The theme of the 2018 Taber Museum Lecture Series will focus on the era of World War I, as the 100th anniversary of the end of the war approaches.Traditionally, Armistice Day (now more commonly referred to as Veterans Day) is recognized on 11 November. In 1918, the armistice was signed between the Allies of World War I and Germany at Compiègne, France, for the cessation of hostilities on the Western Front of World War I. It took effect at eleven o’clock in the morning—the “eleventh hour of the eleventh day of the eleventh month”.
Among the invited guests are David Shuey who portrays Commander of the American Expeditionary Forces General ‘Black Jack’ Pershing. He will be appearing on Sunday, June 17 (Father’s Day).
The Historical Society is fortunate to have received the financial backing by a number of VFW Posts and American Legions throughout the County. The Edward J. Smith Post, located in Muncy, has been extremely generous in sponsoring several lectures. The Post is named for Corporal Edward Jackson Smith who was a member of the 56th Pioneer Infantry Regiment. Born in Lairdsville in 1894, he was the son of Andrew Jackson Smith and his wife Elizabeth Opp Smith. Unfortunately, Corporal Smith was killed on October 31, 1918 and is buried in the St. Mihiel American Cemetery, Thiaucourt, Meurthe-et-Moselle, France.
The Bower-Decker Post 251 American Legion in Montgomery has also contributed to our appeal. Located on Broad Street in Montgomery, the American Legion honors two local heroes.
Freeman W. Bower enlisted October 11, 1917. He was assigned to Company B, 6th Engineers, October 16, 1917 and departed as a member of the American Expeditionary Forces, December 4, 1917. He was killed in action at the Somme River, France, March 30, 1918. Mr. Decker was a soldier during World War II.
The Garrett Cochran American Legion Post, Williamsport was the first American Legion established in Pennsylvania. According to the Legion’s website, “ The Legion was founded on March 15, 1919, during a caucus convened in Paris, France, by Lt. Col. Theodore Roosevelt, son of President Teddy Roosevelt. One of the colonel’s friends with whom he talked about his plans was Carl A. Schug, later a district attorney of Lycoming County. Mr. Schug was enthusiastic about the idea of a veteran’s organization and, although hospitalized in France, backed it strongly… They faced the problem of Philadelphia and Pittsburgh vying for Post No. 1. At this point Mr. Spangle suggested the honor of the first unit be given to ‘a Central Pennsylvania city’ with Nos. 2 and 3 going to the metropolitan cities… His idea was endorsed with the result that Williamsport became the home of Pennsylvania’s first American Legion Post; Mr. Schug was chosen first commander; Mr. Spangle, the first adjutant; with Mr. Houck and Carl W. Herdic being prominent in organizational efforts. ”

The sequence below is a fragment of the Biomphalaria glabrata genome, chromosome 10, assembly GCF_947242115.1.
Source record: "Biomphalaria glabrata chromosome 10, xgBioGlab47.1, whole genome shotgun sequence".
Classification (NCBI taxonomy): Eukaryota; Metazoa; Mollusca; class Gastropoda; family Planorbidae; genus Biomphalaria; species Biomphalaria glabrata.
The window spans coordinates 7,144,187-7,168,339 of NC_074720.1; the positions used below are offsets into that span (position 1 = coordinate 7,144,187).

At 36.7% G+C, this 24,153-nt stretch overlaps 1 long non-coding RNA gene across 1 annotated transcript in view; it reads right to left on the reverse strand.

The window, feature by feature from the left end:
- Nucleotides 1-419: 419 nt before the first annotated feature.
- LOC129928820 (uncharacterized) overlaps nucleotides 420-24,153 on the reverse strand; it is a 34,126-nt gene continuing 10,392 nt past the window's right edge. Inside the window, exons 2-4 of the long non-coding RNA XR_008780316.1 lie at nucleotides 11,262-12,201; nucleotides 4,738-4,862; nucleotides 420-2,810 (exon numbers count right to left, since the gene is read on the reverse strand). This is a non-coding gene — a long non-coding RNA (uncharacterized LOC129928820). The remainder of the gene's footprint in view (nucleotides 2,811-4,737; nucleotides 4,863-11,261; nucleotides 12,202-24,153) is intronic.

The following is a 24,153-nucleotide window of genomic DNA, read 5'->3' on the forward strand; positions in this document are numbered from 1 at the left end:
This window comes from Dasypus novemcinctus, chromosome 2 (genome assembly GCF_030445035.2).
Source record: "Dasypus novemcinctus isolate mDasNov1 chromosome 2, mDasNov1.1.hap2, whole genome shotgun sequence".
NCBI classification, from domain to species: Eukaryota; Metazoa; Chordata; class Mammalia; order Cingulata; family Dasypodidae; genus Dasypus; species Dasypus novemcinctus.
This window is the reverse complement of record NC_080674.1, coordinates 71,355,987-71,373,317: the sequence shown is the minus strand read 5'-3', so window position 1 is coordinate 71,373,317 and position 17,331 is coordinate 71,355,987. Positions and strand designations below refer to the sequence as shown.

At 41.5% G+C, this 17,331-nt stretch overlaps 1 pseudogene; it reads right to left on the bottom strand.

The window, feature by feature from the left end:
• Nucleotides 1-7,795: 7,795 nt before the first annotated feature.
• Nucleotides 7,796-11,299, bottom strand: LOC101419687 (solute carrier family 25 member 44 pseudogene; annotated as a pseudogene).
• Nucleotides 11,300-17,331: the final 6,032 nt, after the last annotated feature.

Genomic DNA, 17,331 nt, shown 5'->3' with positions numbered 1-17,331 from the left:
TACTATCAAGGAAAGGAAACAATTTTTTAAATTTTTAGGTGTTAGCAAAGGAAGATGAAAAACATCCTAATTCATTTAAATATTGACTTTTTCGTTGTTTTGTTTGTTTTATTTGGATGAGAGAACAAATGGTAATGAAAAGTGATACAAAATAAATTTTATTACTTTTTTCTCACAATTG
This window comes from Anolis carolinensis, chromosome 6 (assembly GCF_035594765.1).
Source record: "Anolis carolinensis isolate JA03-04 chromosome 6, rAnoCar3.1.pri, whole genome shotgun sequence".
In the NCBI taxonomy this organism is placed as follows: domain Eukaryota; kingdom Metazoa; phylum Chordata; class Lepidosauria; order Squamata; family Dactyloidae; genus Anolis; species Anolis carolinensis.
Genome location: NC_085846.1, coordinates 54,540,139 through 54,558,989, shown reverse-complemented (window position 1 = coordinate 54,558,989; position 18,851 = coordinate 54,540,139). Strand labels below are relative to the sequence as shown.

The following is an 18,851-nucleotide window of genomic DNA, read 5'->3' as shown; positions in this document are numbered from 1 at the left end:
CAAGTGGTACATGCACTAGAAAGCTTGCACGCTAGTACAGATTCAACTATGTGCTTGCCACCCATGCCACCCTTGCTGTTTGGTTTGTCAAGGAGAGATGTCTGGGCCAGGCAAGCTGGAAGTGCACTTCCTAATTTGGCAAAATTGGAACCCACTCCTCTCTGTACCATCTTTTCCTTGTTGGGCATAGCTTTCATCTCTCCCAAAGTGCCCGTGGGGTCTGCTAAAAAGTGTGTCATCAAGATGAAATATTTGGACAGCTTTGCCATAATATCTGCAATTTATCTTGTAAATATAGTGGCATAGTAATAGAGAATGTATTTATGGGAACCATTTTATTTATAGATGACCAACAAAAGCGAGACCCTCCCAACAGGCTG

It was named in honor of Garrett Cochran. Garrett Cochran (August 26, 1876 – July 8, 1918) was an American football player and coach. He played college football at Princeton University from 1894 to 1897 at the end position, and was twice named to the College Football All-American Team. Cochran served as the head football coach at the University of California, Berkeley (1898–1899), the United States Naval Academy (1900) and Princeton University (1902), compiling a career head coaching record of 29–5–3. In 1971, Cochran was posthumously inducted into the College Football Hall of Fame. During World War I, Cochran enlisted in the United States Army and served in France as a lieutenant in the field artillery. He developed pneumonia and died on a ship returning to the United States on July 8, 1918.
We are extremely grateful to the Leroy O. Buck Post, Michael Seitzer, Quartermaster, for contributing to our Annual Support Campaign. Leroy O. Buck was a local hero from World War II. Born on January 27, 1920 and raised in Duboistown, Leroy was the son of garage repairman George Buck and his wife Dorothy (nee King). Achieving the rank of Second Lieutenant in the U.S. Army Air Forces, he was attached to the 780th Bomber Squadron, 465th Bomber Group. He received an air medal with two oak leaf clusters before missing in action, and presumed dead, on 24 August 1944. His name appears on the tablets of the missing at Sicily- Rome American Cemetery in Nettuno, Italy. There is also a stone in his memory in the Elimsport Cemetery.
In addition to the funding by the American Legion and VFW Posts, we await word if we have received grant money from the Woodcock Foundation for the Appreciation of the Arts. The Foundation has funded past lecture series at the museum.